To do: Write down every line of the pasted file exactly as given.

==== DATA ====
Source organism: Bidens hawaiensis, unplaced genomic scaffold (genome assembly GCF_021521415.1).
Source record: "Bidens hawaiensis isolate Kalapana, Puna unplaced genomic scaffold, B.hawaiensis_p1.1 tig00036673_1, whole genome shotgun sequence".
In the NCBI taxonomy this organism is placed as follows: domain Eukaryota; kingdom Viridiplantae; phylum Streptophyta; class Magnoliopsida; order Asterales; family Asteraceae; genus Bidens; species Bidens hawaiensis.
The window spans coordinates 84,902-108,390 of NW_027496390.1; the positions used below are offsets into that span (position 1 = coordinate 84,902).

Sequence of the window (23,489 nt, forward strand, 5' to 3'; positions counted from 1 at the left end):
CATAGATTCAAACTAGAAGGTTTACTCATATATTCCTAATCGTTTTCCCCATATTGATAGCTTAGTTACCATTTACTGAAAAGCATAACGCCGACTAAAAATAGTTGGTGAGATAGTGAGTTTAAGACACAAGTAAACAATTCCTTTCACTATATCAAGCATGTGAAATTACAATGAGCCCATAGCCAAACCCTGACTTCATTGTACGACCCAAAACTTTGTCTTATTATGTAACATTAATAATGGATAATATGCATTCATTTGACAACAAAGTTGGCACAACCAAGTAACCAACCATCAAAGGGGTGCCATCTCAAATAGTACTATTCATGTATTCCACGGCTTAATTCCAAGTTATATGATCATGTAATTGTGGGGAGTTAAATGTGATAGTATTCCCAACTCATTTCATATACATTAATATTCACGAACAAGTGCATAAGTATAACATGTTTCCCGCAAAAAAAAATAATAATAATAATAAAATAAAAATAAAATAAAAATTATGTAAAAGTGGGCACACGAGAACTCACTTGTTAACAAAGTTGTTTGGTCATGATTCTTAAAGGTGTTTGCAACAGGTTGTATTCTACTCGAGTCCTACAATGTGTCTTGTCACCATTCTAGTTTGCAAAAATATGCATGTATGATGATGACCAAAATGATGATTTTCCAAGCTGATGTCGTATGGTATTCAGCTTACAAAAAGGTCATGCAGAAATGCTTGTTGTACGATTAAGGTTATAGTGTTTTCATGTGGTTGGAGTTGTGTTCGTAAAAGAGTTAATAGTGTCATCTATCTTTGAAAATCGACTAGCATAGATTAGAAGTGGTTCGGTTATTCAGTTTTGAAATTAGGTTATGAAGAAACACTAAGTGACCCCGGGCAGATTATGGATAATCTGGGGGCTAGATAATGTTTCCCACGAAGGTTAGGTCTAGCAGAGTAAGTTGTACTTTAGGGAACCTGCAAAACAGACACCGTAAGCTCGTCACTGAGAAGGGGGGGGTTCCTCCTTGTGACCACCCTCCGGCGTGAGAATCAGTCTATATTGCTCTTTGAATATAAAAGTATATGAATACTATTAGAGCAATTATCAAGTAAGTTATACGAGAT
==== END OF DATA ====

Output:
Source organism: Bidens hawaiensis, unplaced genomic scaffold (genome assembly GCF_021521415.1).
Source record: "Bidens hawaiensis isolate Kalapana, Puna unplaced genomic scaffold, B.hawaiensis_p1.1 tig00036673_1, whole genome shotgun sequence".
In the NCBI taxonomy this organism is placed as follows: domain Eukaryota; kingdom Viridiplantae; phylum Streptophyta; class Magnoliopsida; order Asterales; family Asteraceae; genus Bidens; species Bidens hawaiensis.
The window spans coordinates 84,902-108,390 of NW_027496390.1; the positions used below are offsets into that span (position 1 = coordinate 84,902).

Sequence of the window (23,489 nt, forward strand, 5' to 3'; positions counted from 1 at the left end):
CATAGATTCAAACTAGAAGGTTTACTCATATATTCCTAATCGTTTTCCCCATATTGATAGCTTAGTTACCATTTACTGAAAAGCATAACGCCGACTAAAAATAGTTGGTGAGATAGTGAGTTTAAGACACAAGTAAACAATTCCTTTCACTATATCAAGCATGTGAAATTACAATGAGCCCATAGCCAAACCCTGACTTCATTGTACGACCCAAAACTTTGTCTTATTATGTAACATTAATAATGGATAATATGCATTCATTTGACAACAAAGTTGGCACAACCAAGTAACCAACCATCAAAGGGGTGCCATCTCAAATAGTACTATTCATGTATTCCACGGCTTAATTCCAAGTTATATGATCATGTAATTGTGGGGAGTTAAATGTGATAGTATTCCCAACTCATTTCATATACATTAATATTCACGAACAAGTGCATAAGTATAACATGTTTCCCGCAAAAAAAAATAATAATAATAATAAAATAAAAATAAAATAAAAATTATGTAAAAGTGGGCACACGAGAACTCACTTGTTAACAAAGTTGTTTGGTCATGATTCTTAAAGGTGTTTGCAACAGGTTGTATTCTACTCGAGTCCTACAATGTGTCTTGTCACCATTCTAGTTTGCAAAAATATGCATGTATGATGATGACCAAAATGATGATTTTCCAAGCTGATGTCGTATGGTATTCAGCTTACAAAAAGGTCATGCAGAAATGCTTGTTGTACGATTAAGGTTATAGTGTTTTCATGTGGTTGGAGTTGTGTTCGTAAAAGAGTTAATAGTGTCATCTATCTTTGAAAATCGACTAGCATAGATTAGAAGTGGTTCGGTTATTCAGTTTTGAAATTAGGTTATGAAGAAACACTAAGTGACCCCGGGCAGATTATGGATAATCTGGGGGCTAGATAATGTTTCCCACGAAGGTTAGGTCTAGCAGAGTAAGTTGTACTTTAGGGAACCTGCAAAACAGACACCGTAAGCTCGTCACTGAGAAGGGGGGGGTTCCTCCTTGTGACCACCCTCCGGCGTGAGAATCAGTCTATATTGCTCTTTGAATATAAAAGTATATGAATACTATTAGAGCAATTATCAAGTAAGTTATACGAGAT